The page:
Amongst the treasures on vinyl was this soundtrack album. Ignore the slightly dodgy cover; it's a masterpiece. More importantly, it's one of a series of masterpieces. The music is by Erich Wolfgang Korngold, drawn from various classic movies.

These are not the original original soundtrack recordings. In other words, they're not the music which was originally attached to the print of the film. They are re-recordings. This is almost always the case with so-called "original" soundtrack recordings. But these are great re-recordings, and part of a magnificent series of 15 LPs (some sources say 14) issued by RCA in the early  1970s.

The project was the brainchild of Charles Gerhardt, who conducted the National Philharmonic Orchestra on the recordings. They featured music by Hollywood greats such as Korngold, Bernard Herrmann and Franz Waxman. The music was superb, the performances were magnificent and the recordings and pressings outstanding — this was the last hurrah of quality vinyl before things went digital.

Elizabeth and Essex is splendid, particularly the Sea Wolf score which features gorgeous use of harmonica. But if you are into the golden age of film music, then really any of these Gerhardt RCAs are worth seeking out. They're well worth hearing on CD, but it's the vinyl you really want, if you can find it.

(Image credits: the LP cover is from the reliable Soundtrack Collector. The photo of Gerhardt at the piano, baton in mouth, is from Classical CD Review.)

Sunday, 22 June 2014

Roland Kirk Meets Cy Coleman

One good thing about that fascinating little vixen of an American jazz singer I once knew (Hi, Kat!) was that she introduced me to the music of Cy Coleman. Coleman was an irresistible jazz pianist and a distinguished composer of popular songs and Broadway shows. He's probably best known for classics like Big Spender, Witchcraft, When in Rome and The Best is Yet to Come. Oh yes, and the Playboy Theme.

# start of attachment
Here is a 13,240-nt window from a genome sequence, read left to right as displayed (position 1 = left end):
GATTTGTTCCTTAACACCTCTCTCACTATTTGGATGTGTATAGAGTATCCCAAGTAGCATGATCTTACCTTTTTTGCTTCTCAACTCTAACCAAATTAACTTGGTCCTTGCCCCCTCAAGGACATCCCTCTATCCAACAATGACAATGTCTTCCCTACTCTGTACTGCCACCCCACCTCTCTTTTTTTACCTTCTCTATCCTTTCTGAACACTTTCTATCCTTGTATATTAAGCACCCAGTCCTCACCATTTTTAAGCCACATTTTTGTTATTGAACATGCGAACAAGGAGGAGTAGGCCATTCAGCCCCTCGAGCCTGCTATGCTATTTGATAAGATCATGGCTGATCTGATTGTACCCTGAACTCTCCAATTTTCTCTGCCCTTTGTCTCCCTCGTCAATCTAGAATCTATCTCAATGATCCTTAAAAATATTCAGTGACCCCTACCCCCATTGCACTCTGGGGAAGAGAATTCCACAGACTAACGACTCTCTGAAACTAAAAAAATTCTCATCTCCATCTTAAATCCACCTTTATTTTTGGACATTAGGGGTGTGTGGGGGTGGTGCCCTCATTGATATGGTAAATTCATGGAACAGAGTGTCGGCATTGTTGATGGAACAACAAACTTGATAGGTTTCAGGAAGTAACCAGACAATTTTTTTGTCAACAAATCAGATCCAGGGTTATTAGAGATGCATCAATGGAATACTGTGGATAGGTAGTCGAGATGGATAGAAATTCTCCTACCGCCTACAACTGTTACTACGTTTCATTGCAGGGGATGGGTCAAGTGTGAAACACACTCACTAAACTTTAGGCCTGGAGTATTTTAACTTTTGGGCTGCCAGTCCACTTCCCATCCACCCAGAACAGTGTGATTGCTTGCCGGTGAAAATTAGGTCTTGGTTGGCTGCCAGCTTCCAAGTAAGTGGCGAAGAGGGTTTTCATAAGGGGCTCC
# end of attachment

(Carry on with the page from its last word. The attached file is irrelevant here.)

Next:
I just love his stuff, but he is definitely what you'd call mainstream, so I was astonished to discover that Roland Kirk, the mad genius of avant-garde jazz, had recorded a beautiful version of a Cy Coleman song. I only know this thanks to a recent episode of the excellent Radio 3 program Geoffrey Smith's Jazz devoted to Roland Kirk. The song in question is I've Got Your Number and it is just dynamite. 

As soon as I heard it, I had to have it. And when I saw what the cover of the relevant album looked like — a brilliant black and white caricature by Desző Csanàdy — I was totally lost. (Here's another great piece of art by Csanàdy, a pyschedelic book cover.)

Picture me hunched over the computer, after midnight, looking for this LP. I found one in a few minutes and ordered it. A very nice UK flipback copy.

This is a stupendous album, an irresistible blend of the far out and the popular — as exemplified both by the choice of songs (besides the wonderful Coleman composition there is also a lovely cover of A Nightingale Sang in Berkeley Square) and the presence of the Benny Golson Orchestra — hilariously listed on the Radio 3 Geoffrey Smith website as the Benny Goodman Orchestra. 

Now, that really would have been strange bedfellows.

This album is a revelation, and well worth seeking out.

(Image credits: The beautiful cartoon cover on the US LP is from Collector's Frenzy. The British version — the copy I own — is from the Ian Gourlay listing on Gemm, where I bought it (thank you, Ian!). The slightly less wonderful photographic cover is from Music Stack.)

Saturday, 14 June 2014

Temptation by Piero Piccioni

Kronos Records is an excellent boutique record label based in Malta who specialise in issuing CDs of rare film scores and other sought after music, most of which have never previously been available in any form. They are run by Godwin Borg, who is an eminently nice guy (Hi, Godwin!). I first got in touch with Kronos when I was in search of some choice items by Piero Umiliani. I bought these and soon began exploring other treats and treasures available from Kronos.

One of the most surprising was by another great Italian composer called Piero — Piero Piccioni. It's a soundtrack for an obscure 1968 film called Temptation. It's a beautiful, jazzy, bossa-influenced score and cut from the same cloth as Piccioni masterpieces like The Tenth Victim, particularly in its use of swirling electric organ and sensual saxophone. Utterly delightful and irresistible. Perfect music for a laid back dinner party, or enlightened easy listening.

On the same CD, which weighs in at a generous 74 minutes, is a TV score for La Figlia del Capitano (The Captain's Daughter) which is a very contrasting piece — bleak, classical and reminiscent of Bernard Herrmann, notably Herrmann's work in his CBS era, such as the Walt Whitman Suite.

Godwin regularly holds sales when selected CDs — such as this one — are offered at tremendous bargain prices. So you should sign up for email updates. And you can also follow Kronos on Facebook.

(Image credits: The CD cover is from the Kronos catalogue. The moody photo of Piccioni is from the Kronos biography page. Thanks, Godwin.)